More about the bridges in Amsterdam

When imagining Amsterdam, many imagine its canals- and, therefore her bridges. We owe the nickname “Venice of the North” to the many bridges that a visitor passes while exploring the city. The complex web that connects the different parts of the city is not merely an infrastructure. The bridges of Amsterdam largely determine the characteristically picturesque image of the city and have been important points of recognition and gathering throughout history.

The canal belt

There are 35 bridges on the oldest map of Amsterdam, dating back to 1554. The amount of bridges has seen an increase throughout history: in the 17th century, Amsterdam had about 200 bridges, at the end of the 20th we had around 350, and today, about 1200 bridges create an intricate web throughout city. We can recognize a variety of artistic styles in the bridges, just like we would in architecture. From the start of the 20th century onwards, the work of the Amsterdamse School started to become popular. This style is evident in the design of the Koningssluis, between the Koningsplein and the Leidsestraat, by P.L. Kramer. This bridge has become a Rijksmonument, just like many other bridges in Amsterdam. Another bridge designed by P.L. Kramer in the typical Amsterdamse School style is the Kikkerbilsluis at the Prins Hendrikkade.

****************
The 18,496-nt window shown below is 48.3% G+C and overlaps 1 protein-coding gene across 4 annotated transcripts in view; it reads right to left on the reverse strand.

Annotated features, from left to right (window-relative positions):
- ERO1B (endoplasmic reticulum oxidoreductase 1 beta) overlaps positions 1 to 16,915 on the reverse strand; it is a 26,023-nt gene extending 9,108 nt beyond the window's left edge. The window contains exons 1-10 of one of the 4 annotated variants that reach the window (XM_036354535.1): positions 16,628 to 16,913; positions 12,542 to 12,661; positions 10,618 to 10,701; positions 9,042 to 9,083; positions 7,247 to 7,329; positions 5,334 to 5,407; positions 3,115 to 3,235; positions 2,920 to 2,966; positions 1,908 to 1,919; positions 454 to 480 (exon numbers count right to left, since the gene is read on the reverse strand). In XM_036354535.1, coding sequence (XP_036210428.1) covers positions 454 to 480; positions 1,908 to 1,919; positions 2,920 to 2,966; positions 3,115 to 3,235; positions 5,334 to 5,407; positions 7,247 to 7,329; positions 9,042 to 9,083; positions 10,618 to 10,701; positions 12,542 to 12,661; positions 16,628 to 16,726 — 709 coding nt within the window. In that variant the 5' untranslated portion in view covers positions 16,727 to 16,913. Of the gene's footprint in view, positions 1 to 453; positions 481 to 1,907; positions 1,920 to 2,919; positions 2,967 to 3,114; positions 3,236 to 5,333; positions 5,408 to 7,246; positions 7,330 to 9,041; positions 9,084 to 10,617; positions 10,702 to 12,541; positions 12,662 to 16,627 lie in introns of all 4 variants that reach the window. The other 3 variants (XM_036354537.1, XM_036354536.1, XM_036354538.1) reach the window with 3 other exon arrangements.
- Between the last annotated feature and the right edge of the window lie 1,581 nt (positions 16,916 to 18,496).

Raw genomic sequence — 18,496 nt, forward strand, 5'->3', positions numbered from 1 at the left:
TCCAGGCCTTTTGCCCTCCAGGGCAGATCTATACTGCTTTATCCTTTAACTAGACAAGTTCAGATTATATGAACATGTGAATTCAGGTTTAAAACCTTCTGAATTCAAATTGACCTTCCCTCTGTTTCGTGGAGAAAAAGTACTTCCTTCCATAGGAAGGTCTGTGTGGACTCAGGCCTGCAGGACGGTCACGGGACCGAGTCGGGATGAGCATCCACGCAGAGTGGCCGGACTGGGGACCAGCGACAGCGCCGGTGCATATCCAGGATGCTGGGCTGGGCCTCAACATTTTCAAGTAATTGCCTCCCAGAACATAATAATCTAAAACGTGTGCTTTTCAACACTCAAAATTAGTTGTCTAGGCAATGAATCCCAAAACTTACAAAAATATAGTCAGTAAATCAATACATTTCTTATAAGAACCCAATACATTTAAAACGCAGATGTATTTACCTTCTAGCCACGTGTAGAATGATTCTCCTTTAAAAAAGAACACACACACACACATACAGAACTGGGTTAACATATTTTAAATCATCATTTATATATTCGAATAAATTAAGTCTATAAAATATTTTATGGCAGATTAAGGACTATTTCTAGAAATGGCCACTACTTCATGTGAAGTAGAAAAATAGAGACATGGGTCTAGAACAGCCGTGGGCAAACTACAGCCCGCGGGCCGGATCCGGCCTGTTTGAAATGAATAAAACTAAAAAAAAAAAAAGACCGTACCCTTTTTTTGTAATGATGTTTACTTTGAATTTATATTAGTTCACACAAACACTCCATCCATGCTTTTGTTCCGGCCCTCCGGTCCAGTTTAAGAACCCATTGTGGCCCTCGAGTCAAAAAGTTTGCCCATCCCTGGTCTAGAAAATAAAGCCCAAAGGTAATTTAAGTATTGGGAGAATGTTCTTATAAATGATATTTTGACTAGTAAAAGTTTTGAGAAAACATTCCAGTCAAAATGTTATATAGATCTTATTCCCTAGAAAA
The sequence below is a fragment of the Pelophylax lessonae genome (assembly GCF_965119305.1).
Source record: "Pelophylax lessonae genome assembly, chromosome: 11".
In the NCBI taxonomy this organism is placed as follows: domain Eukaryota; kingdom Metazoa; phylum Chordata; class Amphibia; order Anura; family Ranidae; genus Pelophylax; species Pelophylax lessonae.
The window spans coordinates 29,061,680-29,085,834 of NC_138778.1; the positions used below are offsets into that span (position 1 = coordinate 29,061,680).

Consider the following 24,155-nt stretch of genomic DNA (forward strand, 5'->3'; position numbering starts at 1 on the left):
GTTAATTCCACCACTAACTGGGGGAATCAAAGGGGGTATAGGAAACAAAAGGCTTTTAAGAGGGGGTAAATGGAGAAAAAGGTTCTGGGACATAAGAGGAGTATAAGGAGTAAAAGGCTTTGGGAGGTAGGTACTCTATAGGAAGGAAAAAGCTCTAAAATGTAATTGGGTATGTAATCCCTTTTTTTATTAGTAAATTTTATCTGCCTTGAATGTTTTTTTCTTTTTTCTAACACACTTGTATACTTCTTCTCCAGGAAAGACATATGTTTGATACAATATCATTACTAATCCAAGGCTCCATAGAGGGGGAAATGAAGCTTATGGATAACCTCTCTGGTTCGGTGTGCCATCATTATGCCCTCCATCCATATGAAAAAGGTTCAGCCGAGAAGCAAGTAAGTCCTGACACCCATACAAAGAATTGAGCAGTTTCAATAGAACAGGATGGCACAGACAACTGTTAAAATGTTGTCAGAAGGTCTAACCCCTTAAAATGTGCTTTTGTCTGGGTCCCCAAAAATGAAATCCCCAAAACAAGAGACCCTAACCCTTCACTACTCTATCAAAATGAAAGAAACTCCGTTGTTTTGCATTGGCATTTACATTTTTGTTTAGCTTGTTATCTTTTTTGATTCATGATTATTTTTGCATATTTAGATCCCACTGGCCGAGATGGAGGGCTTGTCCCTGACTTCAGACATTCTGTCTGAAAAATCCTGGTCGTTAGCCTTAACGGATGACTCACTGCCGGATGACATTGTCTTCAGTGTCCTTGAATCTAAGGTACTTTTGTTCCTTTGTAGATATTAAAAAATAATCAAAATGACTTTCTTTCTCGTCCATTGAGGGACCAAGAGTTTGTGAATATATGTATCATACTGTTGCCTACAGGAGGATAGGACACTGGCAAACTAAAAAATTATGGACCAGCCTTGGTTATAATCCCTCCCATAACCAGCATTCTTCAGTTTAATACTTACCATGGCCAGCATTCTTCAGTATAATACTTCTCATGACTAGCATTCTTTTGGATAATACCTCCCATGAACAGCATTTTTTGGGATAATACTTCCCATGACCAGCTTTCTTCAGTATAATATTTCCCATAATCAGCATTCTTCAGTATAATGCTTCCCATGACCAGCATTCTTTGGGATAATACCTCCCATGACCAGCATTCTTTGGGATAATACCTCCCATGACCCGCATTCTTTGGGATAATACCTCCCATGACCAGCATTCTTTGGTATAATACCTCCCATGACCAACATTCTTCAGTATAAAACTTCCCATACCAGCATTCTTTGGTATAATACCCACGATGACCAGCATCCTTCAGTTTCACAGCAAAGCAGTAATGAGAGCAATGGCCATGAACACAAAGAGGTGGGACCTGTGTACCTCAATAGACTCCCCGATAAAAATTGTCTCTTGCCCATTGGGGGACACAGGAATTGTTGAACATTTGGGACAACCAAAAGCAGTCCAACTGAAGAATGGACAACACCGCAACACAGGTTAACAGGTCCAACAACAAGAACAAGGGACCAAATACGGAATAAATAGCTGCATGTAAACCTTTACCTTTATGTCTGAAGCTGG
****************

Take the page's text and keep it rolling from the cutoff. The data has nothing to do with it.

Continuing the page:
Oldest map of Amsterdam. Stadsarchief Amsterdam: Cornelisz Anthonisz, 1554

Uitzicht op de Amstel. Stadsarchief: Gravure Daniel Stoopendaal, uitgegeven Nicolaas Visscher. 1702-1713

Construction of bridges

The construction of bridges in the Netherlands started to develop already in the early Middle Ages. By utilizing the experience of the vault construction in churches, we were able to build stone bridges on our soft soil. As a consequence of developments in shipbuilding, probably around the end of the 14th century, a new need for mobile bridges like drawbridges emerged. These mobile drawbridges formed an important characteristic of the landscape of the 17th century Northern Netherlands. But, because of the increase in car production and popularity at the start of the 20th century, many high and steep vault bridges were replaced by steel bridges, and drawbridges were replaced by fixed bridges. This is probably the reason why the Blauwbrug over the Amstel, originally dating back to 1839, was replaced in 1938. The majestic bridge, designed by De Greef and Springer, is eclectic, and probably inspired by bridges over the Seine in Paris. A little further down the Amstel river you can find the Magere Brug (or ‘skinny bridge’). On this spot, a ‘skinny’ wooden pedestrian bridge existed already in 1640. The bridge was transformed into a double drawbridge in 1840, and changed again in 1871, when it got its current form. On this print from 1702-1713 we see the Amstel sluices, the old Magere Brug and the old Blauwbrug, seen from the Amstel bridge.

De Vierheemskinderensluis (1836), next to the Museum of the Canals. Stadsarchief: Bernard F. Eilers. 1912-1916

“Kikki” de Kargadoor, die de Reestraat bedient. Stadsarchief Amsterdam: Berg en Co., ca. 1912

Bridge puller